openDemocracyUK: Opinion

British politics is an oligarchs’ cocktail party. Tory ministers are the waiters

The recent onslaught of government sleaze shows once again why the UK has been called ‘the most corrupt country in the world’

Adam Ramsay
12 November 2021, 12.00pm
Recent front pages have been dogged with accusations of sleaze in Boris Johnson’s Tory party
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Daniel Leal-Olivas/Pool via REUTERS

With the shenanigans of Owen Paterson and Geoffrey Cox making headlines, politicians and pundits are finally starting to use the ‘C’ word. It’s about time. It’s now five years since the Italian mafia expert Roberto Saviano described the UK as “undoubtedly” the most corrupt country in the world.

His argument has gained momentum since then. It’s not that the UK is particularly prone to the sorts of middle-class extortion or nepotism familiar in discussions of much of the Global South. Police here aren’t much known for accepting bribes. Civil service jobs are allocated on the basis of exams, not family ties.

No, the corruption is a level up from that. “I mean in terms of money laundering,” Saviano would later explain. “There is no control of the flow of money.”

“Panama,” he said, “used to be the money-laundering capital. Now, it’s London.”

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When he says London, he doesn’t exactly just mean the Square Mile and Isle of Dogs – though that is certainly the hub. He also means its connected network of British Overseas Territories, Crown Protectorates and quasi-colonies: places like Gibraltar, Bermuda, the Cayman Islands and the British Virgin Islands; Guernsey, Jersey and Mann.

Saviano first made the statement in answer to a question at the Hay on Wye book festival in May 2016, shortly before the Brexit referendum. What’s become increasingly clear since then is that this corruption in our financial system has infected our politics.

After all, if you want to keep using the UK and its territories to hide or clean up your money, you need to ensure that the British government – or, for that matter, the EU – doesn’t introduce pesky regulations to shine a light on your activities.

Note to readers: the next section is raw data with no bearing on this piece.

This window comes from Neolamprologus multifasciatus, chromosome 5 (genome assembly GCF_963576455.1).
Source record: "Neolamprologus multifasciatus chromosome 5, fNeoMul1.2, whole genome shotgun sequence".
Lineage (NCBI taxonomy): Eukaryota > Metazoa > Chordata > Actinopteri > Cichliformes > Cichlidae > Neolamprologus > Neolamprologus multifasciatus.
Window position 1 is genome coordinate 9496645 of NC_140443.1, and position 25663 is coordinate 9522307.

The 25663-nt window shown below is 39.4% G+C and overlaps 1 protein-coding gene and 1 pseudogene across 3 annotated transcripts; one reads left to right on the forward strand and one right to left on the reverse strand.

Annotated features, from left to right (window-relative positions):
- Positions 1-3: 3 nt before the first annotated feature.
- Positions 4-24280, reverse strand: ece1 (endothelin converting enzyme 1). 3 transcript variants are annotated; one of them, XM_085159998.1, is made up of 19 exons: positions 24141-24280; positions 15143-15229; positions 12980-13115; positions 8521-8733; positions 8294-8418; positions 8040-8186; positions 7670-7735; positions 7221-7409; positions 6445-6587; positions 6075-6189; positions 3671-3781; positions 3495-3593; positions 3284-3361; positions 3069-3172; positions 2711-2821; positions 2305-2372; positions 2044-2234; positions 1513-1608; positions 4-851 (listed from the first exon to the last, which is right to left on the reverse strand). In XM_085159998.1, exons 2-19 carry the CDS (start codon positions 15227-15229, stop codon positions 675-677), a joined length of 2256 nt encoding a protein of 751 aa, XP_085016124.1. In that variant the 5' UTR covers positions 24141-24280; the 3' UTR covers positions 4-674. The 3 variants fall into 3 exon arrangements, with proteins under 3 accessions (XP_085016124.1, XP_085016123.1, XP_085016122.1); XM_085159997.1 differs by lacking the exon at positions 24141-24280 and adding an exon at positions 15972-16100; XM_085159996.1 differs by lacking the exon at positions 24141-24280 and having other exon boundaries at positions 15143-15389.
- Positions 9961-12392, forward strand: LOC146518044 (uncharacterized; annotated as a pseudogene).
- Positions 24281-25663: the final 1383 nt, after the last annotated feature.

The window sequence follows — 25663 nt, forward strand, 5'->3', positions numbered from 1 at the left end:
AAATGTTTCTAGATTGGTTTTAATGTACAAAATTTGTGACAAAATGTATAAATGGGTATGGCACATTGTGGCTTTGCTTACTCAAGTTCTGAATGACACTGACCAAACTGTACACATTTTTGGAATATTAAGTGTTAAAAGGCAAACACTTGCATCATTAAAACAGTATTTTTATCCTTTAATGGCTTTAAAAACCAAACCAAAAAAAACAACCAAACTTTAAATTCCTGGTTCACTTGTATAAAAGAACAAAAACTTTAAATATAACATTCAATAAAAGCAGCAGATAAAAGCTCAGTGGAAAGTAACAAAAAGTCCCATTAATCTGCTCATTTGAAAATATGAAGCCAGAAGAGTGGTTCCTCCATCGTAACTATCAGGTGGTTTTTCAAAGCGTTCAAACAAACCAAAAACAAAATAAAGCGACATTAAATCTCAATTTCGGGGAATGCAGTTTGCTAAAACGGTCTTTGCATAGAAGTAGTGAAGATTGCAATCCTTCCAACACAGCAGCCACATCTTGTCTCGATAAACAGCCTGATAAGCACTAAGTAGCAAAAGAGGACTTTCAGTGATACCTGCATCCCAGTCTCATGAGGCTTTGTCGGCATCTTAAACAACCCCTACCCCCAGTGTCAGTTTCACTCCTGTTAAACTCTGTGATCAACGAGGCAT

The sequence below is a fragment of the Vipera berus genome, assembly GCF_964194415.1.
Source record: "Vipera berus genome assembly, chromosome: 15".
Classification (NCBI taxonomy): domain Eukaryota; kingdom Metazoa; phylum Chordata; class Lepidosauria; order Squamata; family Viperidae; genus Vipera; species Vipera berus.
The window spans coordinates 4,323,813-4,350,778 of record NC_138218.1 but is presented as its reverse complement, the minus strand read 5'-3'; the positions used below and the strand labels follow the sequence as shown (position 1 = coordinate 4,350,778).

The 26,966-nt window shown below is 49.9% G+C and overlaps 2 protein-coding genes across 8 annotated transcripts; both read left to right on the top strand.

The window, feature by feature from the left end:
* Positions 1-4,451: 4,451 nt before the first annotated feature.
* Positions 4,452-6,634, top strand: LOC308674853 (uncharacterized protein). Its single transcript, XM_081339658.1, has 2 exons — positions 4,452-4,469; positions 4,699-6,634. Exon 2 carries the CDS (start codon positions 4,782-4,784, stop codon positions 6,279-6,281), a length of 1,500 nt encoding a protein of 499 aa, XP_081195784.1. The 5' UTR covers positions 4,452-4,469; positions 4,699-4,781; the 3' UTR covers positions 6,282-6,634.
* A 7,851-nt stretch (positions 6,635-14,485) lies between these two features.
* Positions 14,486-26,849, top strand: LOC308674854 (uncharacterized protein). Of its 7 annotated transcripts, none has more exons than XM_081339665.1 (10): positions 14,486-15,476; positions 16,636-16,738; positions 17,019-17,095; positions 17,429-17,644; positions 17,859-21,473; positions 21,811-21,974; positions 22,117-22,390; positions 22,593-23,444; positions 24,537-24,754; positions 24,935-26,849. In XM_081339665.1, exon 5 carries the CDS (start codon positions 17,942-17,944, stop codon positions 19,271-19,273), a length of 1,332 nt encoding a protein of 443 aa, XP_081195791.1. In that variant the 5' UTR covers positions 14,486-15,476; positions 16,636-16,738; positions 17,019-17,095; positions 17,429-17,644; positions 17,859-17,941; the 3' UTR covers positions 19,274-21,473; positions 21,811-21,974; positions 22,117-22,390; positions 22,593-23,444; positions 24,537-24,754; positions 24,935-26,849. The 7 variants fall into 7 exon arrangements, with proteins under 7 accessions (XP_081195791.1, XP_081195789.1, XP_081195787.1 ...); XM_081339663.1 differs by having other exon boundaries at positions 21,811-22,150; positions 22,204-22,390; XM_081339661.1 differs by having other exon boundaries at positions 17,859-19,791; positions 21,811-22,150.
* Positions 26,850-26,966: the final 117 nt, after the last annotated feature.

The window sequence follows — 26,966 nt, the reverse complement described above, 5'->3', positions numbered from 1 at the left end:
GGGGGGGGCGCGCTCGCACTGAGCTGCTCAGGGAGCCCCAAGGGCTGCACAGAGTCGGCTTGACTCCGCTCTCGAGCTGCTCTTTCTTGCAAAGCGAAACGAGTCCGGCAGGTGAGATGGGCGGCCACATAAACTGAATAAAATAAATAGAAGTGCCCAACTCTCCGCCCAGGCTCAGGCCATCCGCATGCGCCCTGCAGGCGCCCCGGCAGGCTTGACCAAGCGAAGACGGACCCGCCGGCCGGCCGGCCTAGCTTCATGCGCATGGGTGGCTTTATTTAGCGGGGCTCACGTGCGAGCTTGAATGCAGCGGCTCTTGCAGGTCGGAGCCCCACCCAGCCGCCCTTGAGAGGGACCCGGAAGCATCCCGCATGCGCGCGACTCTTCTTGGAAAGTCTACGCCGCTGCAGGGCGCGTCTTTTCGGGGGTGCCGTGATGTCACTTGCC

Politicians must want to take on the corruption of the powerful, not try to get on their payrolls

In the past five years, the world has seen three great leaks from its major secrecy areas: the Panama Papers, the Paradise Papers and, most recently, the Pandora Papers. And all of them have revealed the truth of his argument: when corrupt presidents, plundering oligarchs or mafia bosses want to stash their cash, British territories are their jurisdiction of choice.

And yet, in this time, there has been no serious regulation by the British state. In fact, when the EU started to talk seriously about introducing such rules, the UK promptly left the bloc, in a referendum drowned in floods of cash from people with connections to those same tax havens.

As we look at the Owen Paterson scandal, the Geoffrey Cox affair and the slew of other stories, which will inevitably continue in the coming days, it’s important to remember that these things aren’t the exception. They are the rule. British politics is an oligarch’s cocktail party, and our governing class are the waiting staff. Over a couple of generations, the UK’s aristocracy has transformed itself from rulers of the world to the service providers to the oligarchs of the planet.

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Getting serious on corruption would mean telling places like the Virgin Islands, Bermuda and Gibraltar that they must follow Britain’s domestic transparency laws or declare independence and lose the diplomatic and military protection of the British state. It would mean requiring the Metropolitan Police to understand that most of the crime that happens on their beat occurs on the top floors of glitzy skyscrapers, not on the streets between low-rise estates. And it would mean building an economy that’s designed for something more useful than accountancy to the mafiosi of the world.

But achieving that would require politicians from the governing party to want to take on the corruption of the powerful, rather than trying to get on their payrolls. It would rely on a press that wanted to challenge power, rather than one owned in large part by those very same oligarchs. It would need us to have a democratic system where it is the people who set the rules, not an unwritten constitution that’s made up by the governing class as it goes along.

And Britain has none of those things.

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